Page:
How to restructure your adwords account without impacting quality score

22 August 2011

Topics: Digital News & Insights, SEM & SEO

Restructuring your Adwords account can significantly improve your account’s performance and can make it easier for you to manage your account moving forward. Indeed, at some stage you might need to restructure your account or you might inherit an account that requires restructuring.

Restructuring an Adwords PPC account can often result in a decrease in quality score which in turn impacts the performance of your account by driving up costs and reducing traffic to your site. In most cases the drop in quality score tends to recover after a few weeks but this can take several weeks and might be unacceptable to your stakeholders especially if the account is already under performing.

Outlined below is a simple approach to restructuring your Adwords account to minimise the negative impact on your quality score but, in order to understand why this approach works lets have a look at how quality score is calculated first.

Quality Score Calculation

The “visible quality score” that you see in your Adwords account is an estimate of the actual keyword quality score which is calculated on-the-fly each time your keyword is eligible to enter an auction. The quality score of your ad is in fact tied to several other quality scores including the ad copy and display URL quality score, and the overall account quality score.

A keyword’s “visible quality score” is the best estimate of the actual quality score we have and it is tied to the ad copy and display URL. This means that changing the ad copy or display URL changes or resets the quality score of the keyword. When this happens the Adwords system takes into account the historical CTR of the keyword and account to help determine the new quality score which tends to be lower than the original quality score but the quality score in re-calculated again once Adwords has enough data to determine the new quality score for the keyword based on the new ad copy.

The main factors that influence your keyword’s performance is the CTR of your exact matched keyword, the ad copy and display URL, plus the historical CTR of your account and the keyword. I should point out that CTR used for calculating quality score is NOT the raw CTR but is standardised against the ad position i.e. CTR  is adjusted to take into account that ads in a higher positions in the SERPs incur more clicks than ads in lower positions in the SERPs.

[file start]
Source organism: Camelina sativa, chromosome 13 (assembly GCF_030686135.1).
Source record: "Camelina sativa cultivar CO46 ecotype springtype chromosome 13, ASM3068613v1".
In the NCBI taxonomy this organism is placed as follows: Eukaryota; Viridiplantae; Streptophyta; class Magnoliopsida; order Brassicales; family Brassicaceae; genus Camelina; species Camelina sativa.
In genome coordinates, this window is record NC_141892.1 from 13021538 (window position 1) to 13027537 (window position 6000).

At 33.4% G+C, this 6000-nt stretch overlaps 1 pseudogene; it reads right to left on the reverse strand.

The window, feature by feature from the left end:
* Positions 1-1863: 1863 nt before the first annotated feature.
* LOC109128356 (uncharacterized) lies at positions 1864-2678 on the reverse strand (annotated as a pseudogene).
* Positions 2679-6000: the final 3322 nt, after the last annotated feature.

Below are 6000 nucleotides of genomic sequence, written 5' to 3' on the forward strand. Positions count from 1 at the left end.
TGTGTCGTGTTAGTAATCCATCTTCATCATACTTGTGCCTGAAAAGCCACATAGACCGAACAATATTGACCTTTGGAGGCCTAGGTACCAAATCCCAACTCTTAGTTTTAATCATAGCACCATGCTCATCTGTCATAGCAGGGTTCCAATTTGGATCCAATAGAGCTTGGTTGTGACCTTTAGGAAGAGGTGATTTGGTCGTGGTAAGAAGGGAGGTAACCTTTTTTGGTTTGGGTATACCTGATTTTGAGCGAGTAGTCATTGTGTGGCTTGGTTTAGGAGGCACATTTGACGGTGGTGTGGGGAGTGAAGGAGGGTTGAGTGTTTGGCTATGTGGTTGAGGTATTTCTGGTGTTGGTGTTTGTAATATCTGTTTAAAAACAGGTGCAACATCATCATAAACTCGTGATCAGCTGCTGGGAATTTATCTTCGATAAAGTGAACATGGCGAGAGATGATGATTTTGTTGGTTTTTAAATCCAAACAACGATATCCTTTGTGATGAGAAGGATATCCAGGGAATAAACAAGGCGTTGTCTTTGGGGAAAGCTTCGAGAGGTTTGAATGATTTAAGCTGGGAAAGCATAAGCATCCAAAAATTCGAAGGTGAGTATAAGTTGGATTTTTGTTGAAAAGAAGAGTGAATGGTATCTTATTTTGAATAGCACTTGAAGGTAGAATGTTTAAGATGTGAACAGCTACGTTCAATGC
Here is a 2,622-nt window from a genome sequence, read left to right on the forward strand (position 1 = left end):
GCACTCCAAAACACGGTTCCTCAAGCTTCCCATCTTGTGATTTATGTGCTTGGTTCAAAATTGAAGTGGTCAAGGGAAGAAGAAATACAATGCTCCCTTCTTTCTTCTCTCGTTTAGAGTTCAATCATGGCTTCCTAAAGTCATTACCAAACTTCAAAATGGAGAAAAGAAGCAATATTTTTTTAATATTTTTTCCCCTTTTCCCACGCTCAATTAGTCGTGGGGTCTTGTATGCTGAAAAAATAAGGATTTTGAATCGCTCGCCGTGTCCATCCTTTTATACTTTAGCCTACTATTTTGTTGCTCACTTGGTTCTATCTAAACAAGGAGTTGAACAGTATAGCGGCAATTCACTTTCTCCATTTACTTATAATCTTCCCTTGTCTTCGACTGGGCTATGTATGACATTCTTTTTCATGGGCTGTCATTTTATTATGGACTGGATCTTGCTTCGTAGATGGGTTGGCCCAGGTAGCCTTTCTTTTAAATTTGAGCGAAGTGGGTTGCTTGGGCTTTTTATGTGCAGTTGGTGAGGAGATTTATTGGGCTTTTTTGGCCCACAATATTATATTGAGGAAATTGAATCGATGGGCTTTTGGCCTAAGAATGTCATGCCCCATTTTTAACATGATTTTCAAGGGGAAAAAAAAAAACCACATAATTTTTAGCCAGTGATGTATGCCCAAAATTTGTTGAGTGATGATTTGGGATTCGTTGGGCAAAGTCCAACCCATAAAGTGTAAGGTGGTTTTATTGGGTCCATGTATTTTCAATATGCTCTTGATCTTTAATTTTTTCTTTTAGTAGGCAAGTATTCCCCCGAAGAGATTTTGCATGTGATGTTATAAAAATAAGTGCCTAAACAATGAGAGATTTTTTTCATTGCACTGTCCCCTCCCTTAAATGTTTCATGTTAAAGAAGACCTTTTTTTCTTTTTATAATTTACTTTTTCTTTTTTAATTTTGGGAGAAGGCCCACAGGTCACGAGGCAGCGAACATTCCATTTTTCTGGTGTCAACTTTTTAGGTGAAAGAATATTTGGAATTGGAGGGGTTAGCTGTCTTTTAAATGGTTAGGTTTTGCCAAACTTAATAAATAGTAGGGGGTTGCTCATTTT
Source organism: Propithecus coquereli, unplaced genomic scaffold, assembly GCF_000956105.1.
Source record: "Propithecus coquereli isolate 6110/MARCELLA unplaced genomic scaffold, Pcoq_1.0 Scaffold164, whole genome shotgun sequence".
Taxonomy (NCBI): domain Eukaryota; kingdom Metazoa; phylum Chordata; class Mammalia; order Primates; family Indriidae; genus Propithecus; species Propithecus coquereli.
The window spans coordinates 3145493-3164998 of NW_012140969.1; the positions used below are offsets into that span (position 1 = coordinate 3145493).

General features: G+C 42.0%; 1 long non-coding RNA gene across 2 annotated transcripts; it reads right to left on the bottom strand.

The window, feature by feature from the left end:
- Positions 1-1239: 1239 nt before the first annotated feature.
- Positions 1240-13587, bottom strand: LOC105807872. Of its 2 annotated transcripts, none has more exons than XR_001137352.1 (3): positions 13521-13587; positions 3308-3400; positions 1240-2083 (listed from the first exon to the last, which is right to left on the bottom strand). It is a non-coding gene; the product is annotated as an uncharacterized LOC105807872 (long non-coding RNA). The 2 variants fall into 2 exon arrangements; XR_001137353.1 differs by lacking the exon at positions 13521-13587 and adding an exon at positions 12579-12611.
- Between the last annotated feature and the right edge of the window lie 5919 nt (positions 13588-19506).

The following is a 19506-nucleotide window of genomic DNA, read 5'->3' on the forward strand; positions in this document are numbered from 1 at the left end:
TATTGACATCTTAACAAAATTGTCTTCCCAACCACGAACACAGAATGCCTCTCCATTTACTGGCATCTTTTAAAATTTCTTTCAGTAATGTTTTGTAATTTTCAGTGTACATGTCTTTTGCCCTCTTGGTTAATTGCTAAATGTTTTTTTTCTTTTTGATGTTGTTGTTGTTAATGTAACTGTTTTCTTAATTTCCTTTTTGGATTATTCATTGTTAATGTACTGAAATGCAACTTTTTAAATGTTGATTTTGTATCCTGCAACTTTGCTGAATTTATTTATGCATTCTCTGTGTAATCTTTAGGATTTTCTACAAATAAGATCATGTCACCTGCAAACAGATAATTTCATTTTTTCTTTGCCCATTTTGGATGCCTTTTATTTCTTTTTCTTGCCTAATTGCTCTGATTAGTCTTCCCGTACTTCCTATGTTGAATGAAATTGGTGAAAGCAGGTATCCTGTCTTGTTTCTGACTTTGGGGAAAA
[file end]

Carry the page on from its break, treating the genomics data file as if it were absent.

Restructuring your Account

Once you have determined the new structure of your account, move gradually to restructure the account one or two adgroups at a time so as not to “shock” the Adwords system into lowering your quality score on the premise that the account has been completely restructured.

Because a keyword’s quality score is tied to the ad copy and display URL it is recommended to copy the existing ad copy from the old adgroup across to the new adgroup and then copy the keyword(s) to be moved across to the new adgroup. Once copied, let the new adgroup run for a a few days before introducing a new and more targeted ad copy to run along side the old ad copy for at least two weeks depending on the level of traffic you receive. After a few weeks you can then decide on the best performing ad copy to keep. Note that not only is it possible that the more targeted ad copy may NOT out perform the old ad copy, running both ad copies side-by-side allows the keyword to retain its old visible and hopefully actual quality score during the transition.

When running the new and old ad copy simultaneously it is important to give it time before making a decision about which ad copy to keep because the old ad copy might have an unfair advantage haven already built up a significant amount of history whereas the new ad copy is treated with suspicion by the Adwords system and allocated a lower quality score. With that in mind, you might want to set the ad deliver method to evenly distribute both ads equally regardless of performance during the test phase allowing the new ad copy to incur significant impressions to gauge its true performance which should be based on it’s CTR and conversion rate.

It will make sense for Adwords to allocate the same ad quality score to both ad copies during the split test to avoid biasing one ad copy over another, but without Google coming out and making this absolutely clear we can not afford to assume.

There are some indications that increasing your bids for the first few weeks after the restructure might help improve quality score but I have no solid evidence to back this claim up. However, the more impressions you incur the faster the transition as the Adwords system will have enough data to come to a quick conclusion about your keyword’s new quality score.

It is also possible that by increasing your bids this confuses the Adwords system into attributing the increase in clicks to the new account structure and increasing the keyword quality score. Lets face it even the Adwords system can not be perfect.

By following this approach to restructuring you SEM account you are more likely to achieve a higher quality score and better account performance. Remember that if restructuring your account results in a higher CTR then your quality score is likely to increase.

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